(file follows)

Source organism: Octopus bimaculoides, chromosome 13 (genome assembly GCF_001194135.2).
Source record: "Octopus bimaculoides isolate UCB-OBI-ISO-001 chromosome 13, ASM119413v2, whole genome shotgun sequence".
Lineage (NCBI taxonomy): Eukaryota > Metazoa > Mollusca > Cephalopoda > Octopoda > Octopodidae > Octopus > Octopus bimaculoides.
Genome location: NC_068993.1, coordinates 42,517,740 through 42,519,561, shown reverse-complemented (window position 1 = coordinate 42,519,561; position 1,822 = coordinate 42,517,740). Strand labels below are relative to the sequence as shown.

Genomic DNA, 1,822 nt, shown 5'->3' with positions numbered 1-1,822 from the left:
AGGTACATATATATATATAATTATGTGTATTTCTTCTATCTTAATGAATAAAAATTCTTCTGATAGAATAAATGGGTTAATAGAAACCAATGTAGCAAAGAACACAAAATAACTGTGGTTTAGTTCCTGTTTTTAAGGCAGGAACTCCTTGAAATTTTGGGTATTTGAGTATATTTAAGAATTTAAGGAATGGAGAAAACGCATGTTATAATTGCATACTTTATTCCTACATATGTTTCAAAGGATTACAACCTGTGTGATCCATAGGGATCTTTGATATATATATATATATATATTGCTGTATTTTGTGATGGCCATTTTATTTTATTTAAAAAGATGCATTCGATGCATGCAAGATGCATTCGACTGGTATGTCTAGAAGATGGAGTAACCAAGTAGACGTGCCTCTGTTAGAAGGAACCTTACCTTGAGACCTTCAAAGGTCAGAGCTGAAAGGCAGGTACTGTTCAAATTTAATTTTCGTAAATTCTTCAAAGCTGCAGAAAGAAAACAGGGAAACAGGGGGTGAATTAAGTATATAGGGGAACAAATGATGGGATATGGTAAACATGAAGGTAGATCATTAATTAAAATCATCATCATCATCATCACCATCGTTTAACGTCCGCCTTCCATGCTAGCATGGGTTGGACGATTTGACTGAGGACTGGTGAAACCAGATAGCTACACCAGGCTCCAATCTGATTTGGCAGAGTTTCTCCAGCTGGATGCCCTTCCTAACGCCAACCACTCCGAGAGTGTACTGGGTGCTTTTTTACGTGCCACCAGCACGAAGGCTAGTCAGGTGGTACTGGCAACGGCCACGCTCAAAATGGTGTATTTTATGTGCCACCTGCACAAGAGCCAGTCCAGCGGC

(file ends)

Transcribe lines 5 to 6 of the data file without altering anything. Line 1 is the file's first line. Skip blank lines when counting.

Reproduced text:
Genomic DNA, 1,822 nt, shown 5'->3' with positions numbered 1-1,822 from the left:
AGGTACATATATATATATAATTATGTGTATTTCTTCTATCTTAATGAATAAAAATTCTTCTGATAGAATAAATGGGTTAATAGAAACCAATGTAGCAAAGAACACAAAATAACTGTGGTTTAGTTCCTGTTTTTAAGGCAGGAACTCCTTGAAATTTTGGGTATTTGAGTATATTTAAGAATTTAAGGAATGGAGAAAACGCATGTTATAATTGCATACTTTATTCCTACATATGTTTCAAAGGATTACAACCTGTGTGATCCATAGGGATCTTTGATATATATATATATATATATTGCTGTATTTTGTGATGGCCATTTTATTTTATTTAAAAAGATGCATTCGATGCATGCAAGATGCATTCGACTGGTATGTCTAGAAGATGGAGTAACCAAGTAGACGTGCCTCTGTTAGAAGGAACCTTACCTTGAGACCTTCAAAGGTCAGAGCTGAAAGGCAGGTACTGTTCAAATTTAATTTTCGTAAATTCTTCAAAGCTGCAGAAAGAAAACAGGGAAACAGGGGGTGAATTAAGTATATAGGGGAACAAATGATGGGATATGGTAAACATGAAGGTAGATCATTAATTAAAATCATCATCATCATCATCACCATCGTTTAACGTCCGCCTTCCATGCTAGCATGGGTTGGACGATTTGACTGAGGACTGGTGAAACCAGATAGCTACACCAGGCTCCAATCTGATTTGGCAGAGTTTCTCCAGCTGGATGCCCTTCCTAACGCCAACCACTCCGAGAGTGTACTGGGTGCTTTTTTACGTGCCACCAGCACGAAGGCTAGTCAGGTGGTACTGGCAACGGCCACGCTCAAAATGGTGTATTTTATGTGCCACCTGCACAAGAGCCAGTCCAGCGGC